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Historic Georgian building snapped up - but price a mystery

ONe of Dublin's most historic Georgian buildings, Aldborough House on Portland Row, has been bought by a high-profile businessman.

Pat O'Donnell, whose machinery business is synonymous with sponsoring Clare hurling, has snapped up the building that had fallen into disrepair.

The purchase price is not known, but the fact that the building has a preservation order attached to it is understood to have dragged the price down.

Bank of Ireland had installed a receiver, the Grant Thornton accountant Michael McAteer, over the property in recent days on foot of a €6m exposure to the previous owner, a company connected to the property entrepreneur Philip Marley.

The receiver immediately sold the building to Mr O'Donnell.

An 18th Century building, Aldborough House was the second-biggest Georgian private residence in Dublin, surpassed in size only by Leinster House.

Its first owner was Edward Augustus Stratford, the second Earl of Aldborough, who died within three years of its completion.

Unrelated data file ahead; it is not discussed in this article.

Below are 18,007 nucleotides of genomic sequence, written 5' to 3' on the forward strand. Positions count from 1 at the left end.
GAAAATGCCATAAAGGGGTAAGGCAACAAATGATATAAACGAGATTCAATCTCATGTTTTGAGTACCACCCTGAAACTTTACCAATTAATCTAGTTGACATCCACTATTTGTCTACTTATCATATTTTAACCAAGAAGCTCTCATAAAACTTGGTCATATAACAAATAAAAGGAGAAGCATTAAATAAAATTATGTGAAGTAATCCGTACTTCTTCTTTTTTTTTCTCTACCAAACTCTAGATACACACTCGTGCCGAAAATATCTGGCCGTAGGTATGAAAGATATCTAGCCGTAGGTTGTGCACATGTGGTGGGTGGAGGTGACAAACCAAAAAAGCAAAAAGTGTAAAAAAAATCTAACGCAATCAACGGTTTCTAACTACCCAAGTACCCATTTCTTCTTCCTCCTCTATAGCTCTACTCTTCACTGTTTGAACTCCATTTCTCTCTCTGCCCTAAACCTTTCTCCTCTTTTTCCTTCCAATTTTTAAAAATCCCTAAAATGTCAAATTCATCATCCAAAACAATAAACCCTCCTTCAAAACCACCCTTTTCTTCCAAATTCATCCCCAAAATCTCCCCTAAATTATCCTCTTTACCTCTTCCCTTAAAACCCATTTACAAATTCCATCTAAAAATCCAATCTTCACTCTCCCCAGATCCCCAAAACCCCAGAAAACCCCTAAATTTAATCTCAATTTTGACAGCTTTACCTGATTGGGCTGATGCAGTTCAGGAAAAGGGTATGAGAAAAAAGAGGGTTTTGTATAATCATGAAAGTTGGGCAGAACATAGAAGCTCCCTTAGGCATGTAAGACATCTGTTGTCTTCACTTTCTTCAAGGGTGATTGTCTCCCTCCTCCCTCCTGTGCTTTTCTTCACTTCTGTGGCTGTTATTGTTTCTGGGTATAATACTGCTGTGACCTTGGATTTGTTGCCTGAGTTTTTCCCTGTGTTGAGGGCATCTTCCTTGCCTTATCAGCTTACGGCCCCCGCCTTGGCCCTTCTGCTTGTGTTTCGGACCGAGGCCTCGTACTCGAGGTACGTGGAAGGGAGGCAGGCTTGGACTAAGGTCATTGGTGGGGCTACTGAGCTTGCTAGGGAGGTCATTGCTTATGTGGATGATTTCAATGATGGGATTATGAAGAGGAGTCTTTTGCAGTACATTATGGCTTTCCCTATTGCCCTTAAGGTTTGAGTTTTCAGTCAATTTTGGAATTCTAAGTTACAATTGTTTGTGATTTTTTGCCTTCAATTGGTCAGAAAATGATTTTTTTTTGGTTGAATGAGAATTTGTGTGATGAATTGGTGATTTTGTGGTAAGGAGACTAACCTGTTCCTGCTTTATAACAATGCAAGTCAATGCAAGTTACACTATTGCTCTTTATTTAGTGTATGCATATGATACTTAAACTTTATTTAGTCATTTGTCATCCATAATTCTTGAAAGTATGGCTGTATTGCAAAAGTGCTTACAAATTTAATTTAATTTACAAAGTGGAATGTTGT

Over the years, it has had various uses. It was a school, an army barracks, and when in public ownership, a depot for the Department of Posts and Telegraphs.

The designer of the house, which was one of the last aristocratic mansions to be built in Dublin before the Act of Union in 1800, was William Chambers, who also designed Charlemont House in Parnell Square.

At one point, the British government took possession of the house and used it at various times as a barracks for nearly 300 men. It had space for nearly 150,000 barrels of gunpowder.

Dublin City Council previously secured €80,000 and made emergency repairs to the building.

The property was acquired in 2005 by Marley's Aldborough Developments for €4.5m.

It is considered among the most important historic surviving houses in the city, as it was the last great mansion to be built here in the second half of the 18th Century.